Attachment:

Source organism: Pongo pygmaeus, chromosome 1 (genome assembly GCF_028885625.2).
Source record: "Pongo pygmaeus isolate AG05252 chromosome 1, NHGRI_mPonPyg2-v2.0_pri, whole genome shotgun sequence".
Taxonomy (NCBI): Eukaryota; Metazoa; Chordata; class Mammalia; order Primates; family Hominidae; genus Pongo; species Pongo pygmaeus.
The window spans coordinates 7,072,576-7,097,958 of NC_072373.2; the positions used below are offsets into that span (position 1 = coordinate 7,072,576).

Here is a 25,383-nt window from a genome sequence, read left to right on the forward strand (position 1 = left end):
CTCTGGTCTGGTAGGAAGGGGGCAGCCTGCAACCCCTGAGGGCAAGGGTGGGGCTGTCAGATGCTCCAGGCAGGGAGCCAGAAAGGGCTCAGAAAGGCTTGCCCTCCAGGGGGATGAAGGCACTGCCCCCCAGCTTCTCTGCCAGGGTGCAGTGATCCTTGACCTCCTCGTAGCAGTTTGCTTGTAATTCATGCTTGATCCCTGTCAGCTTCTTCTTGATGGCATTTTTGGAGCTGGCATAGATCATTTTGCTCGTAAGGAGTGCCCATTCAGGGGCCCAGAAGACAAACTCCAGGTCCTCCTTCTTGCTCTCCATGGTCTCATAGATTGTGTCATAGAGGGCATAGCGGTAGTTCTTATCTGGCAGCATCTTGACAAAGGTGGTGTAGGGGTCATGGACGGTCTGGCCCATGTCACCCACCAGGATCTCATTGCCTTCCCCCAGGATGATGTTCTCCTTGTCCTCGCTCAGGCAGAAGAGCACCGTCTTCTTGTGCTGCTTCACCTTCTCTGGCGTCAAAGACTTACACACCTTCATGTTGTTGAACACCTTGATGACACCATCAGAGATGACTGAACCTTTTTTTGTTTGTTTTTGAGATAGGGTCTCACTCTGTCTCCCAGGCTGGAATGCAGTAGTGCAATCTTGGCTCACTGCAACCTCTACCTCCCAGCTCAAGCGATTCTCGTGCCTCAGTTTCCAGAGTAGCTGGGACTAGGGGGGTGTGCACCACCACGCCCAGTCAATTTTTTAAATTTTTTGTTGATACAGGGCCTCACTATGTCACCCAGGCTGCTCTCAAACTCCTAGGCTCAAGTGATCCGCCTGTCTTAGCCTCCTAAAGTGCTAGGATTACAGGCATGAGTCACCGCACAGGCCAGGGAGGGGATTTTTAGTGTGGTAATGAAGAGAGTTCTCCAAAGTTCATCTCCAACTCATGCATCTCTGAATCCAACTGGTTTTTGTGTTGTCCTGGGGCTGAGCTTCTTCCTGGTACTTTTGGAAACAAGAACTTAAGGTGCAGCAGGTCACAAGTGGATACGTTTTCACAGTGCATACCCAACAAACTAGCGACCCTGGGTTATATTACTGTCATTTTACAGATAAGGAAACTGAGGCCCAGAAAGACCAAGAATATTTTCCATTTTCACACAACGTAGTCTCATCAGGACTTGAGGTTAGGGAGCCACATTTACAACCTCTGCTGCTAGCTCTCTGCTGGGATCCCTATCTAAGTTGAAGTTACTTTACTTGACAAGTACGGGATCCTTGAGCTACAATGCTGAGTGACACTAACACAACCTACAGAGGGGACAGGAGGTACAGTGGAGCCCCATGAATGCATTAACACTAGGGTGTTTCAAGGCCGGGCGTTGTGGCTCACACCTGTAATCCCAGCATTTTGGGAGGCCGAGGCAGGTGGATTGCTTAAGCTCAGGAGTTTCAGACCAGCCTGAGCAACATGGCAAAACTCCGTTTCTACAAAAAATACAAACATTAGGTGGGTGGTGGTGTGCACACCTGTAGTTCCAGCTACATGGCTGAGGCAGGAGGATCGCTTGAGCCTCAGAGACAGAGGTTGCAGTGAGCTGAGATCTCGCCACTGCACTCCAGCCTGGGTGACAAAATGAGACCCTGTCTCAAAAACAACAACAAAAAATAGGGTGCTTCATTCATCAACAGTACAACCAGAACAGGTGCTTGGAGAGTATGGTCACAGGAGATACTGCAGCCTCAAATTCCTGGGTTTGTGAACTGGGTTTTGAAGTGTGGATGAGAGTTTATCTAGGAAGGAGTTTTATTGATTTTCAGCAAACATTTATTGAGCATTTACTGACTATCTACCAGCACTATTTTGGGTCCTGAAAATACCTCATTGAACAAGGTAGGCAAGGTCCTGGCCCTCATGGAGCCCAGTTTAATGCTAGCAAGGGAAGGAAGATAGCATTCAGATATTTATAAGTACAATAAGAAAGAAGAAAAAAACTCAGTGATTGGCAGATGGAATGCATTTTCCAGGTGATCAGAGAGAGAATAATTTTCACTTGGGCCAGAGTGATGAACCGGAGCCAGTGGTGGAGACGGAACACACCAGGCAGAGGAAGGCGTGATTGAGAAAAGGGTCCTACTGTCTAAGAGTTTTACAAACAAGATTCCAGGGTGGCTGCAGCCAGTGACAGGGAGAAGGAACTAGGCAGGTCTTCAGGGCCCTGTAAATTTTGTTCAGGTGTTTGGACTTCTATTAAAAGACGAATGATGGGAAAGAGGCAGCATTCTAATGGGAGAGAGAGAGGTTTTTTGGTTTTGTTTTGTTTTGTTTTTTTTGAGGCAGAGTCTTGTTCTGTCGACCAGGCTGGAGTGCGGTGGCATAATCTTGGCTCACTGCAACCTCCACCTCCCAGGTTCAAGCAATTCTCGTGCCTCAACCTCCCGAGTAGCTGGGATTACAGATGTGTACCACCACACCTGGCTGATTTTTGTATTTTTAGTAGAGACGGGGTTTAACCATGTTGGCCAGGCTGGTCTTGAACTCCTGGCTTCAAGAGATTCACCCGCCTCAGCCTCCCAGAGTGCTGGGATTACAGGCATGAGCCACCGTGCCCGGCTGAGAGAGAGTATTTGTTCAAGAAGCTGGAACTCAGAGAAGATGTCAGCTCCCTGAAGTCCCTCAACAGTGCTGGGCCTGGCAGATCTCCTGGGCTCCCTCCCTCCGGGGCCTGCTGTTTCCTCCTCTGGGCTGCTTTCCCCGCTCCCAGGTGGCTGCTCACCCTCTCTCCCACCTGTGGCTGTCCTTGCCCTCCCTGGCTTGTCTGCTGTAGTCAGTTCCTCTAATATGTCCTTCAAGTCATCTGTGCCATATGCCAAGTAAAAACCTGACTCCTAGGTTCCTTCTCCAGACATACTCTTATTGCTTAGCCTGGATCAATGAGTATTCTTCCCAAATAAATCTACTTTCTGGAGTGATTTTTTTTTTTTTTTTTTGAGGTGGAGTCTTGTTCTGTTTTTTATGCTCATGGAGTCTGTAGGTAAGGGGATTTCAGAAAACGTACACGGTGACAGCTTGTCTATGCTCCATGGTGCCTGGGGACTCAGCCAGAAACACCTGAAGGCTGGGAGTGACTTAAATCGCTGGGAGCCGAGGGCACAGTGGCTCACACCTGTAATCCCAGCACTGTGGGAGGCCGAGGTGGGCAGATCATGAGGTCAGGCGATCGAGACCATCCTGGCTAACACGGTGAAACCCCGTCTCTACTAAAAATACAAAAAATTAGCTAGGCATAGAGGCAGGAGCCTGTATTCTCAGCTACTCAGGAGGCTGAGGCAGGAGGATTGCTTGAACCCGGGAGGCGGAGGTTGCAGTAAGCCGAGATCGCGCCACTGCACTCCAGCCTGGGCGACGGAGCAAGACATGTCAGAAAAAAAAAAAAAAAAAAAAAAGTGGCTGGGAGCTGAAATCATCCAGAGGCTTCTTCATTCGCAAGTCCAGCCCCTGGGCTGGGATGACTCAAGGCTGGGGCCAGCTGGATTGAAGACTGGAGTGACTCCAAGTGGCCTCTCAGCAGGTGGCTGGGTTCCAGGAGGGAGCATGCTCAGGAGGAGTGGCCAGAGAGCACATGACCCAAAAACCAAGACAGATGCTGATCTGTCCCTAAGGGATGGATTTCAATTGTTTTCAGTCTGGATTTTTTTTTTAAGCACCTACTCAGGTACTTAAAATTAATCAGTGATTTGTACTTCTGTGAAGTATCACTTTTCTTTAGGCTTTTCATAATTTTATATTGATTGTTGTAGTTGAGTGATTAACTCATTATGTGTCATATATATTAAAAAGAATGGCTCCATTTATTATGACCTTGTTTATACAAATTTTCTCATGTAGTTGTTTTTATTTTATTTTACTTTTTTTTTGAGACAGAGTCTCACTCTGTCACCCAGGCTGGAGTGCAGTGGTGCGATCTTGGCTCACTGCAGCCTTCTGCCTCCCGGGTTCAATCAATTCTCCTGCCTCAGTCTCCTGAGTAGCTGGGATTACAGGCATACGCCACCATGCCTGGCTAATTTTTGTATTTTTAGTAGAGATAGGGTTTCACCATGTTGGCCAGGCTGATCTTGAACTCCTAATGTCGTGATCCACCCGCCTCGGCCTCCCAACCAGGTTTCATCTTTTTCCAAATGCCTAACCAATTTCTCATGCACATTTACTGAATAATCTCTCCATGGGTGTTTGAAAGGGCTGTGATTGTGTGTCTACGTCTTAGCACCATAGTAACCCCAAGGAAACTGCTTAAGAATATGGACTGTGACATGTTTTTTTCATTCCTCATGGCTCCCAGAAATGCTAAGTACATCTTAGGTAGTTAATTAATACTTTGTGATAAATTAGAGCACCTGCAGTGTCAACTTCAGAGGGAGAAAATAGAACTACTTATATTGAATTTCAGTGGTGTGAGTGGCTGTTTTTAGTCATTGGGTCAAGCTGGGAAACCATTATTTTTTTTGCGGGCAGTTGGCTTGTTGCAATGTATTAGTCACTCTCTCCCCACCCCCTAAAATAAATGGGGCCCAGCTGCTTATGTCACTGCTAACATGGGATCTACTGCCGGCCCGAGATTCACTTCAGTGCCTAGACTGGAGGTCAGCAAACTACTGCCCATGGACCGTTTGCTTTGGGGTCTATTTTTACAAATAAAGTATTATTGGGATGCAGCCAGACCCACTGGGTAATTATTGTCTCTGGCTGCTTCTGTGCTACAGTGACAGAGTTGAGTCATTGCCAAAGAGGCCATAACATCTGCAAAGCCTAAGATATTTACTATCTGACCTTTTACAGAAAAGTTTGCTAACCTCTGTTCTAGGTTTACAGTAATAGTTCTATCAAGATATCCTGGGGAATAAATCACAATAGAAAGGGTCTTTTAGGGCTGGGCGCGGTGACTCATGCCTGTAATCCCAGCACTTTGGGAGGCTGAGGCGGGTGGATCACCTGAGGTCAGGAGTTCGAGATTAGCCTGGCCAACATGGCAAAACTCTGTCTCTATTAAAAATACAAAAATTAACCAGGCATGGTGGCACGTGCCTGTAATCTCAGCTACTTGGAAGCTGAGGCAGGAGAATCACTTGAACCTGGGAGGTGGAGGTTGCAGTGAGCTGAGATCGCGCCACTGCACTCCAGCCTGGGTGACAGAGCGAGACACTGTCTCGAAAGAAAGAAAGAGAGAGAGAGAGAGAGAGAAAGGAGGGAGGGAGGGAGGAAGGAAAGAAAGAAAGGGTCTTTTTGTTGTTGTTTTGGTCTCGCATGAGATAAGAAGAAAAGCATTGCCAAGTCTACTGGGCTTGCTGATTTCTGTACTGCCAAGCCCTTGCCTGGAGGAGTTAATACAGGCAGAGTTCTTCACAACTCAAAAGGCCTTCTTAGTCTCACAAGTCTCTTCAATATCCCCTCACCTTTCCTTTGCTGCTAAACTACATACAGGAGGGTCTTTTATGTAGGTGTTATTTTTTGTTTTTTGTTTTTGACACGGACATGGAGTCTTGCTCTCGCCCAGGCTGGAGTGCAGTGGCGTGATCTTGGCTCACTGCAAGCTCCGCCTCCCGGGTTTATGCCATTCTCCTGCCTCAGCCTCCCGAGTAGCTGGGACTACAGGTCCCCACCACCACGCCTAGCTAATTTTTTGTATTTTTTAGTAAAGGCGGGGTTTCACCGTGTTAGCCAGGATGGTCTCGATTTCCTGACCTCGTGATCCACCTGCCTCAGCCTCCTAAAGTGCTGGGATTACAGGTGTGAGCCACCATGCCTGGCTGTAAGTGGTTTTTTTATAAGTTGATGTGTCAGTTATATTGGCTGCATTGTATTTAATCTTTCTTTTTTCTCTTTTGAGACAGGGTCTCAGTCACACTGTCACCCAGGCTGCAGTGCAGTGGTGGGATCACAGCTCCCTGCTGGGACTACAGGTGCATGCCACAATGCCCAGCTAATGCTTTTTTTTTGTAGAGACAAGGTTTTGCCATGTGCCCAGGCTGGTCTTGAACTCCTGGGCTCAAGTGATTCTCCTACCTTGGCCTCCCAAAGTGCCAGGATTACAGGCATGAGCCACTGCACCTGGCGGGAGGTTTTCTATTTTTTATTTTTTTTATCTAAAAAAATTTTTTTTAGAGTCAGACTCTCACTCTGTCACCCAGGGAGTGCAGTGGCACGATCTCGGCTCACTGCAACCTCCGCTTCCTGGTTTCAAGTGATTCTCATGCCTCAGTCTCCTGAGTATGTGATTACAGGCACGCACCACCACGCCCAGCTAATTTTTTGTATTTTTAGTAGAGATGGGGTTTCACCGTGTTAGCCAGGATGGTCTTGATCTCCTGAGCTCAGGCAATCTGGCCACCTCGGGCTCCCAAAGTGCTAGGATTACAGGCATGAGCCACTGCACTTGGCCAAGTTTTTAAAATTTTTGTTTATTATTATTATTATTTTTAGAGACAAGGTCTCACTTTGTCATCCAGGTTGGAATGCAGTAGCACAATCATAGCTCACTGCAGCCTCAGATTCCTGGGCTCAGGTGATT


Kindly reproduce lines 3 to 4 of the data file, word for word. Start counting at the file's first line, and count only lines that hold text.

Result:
Taxonomy (NCBI): Eukaryota; Metazoa; Chordata; class Mammalia; order Primates; family Hominidae; genus Pongo; species Pongo pygmaeus.
The window spans coordinates 7,072,576-7,097,958 of NC_072373.2; the positions used below are offsets into that span (position 1 = coordinate 7,072,576).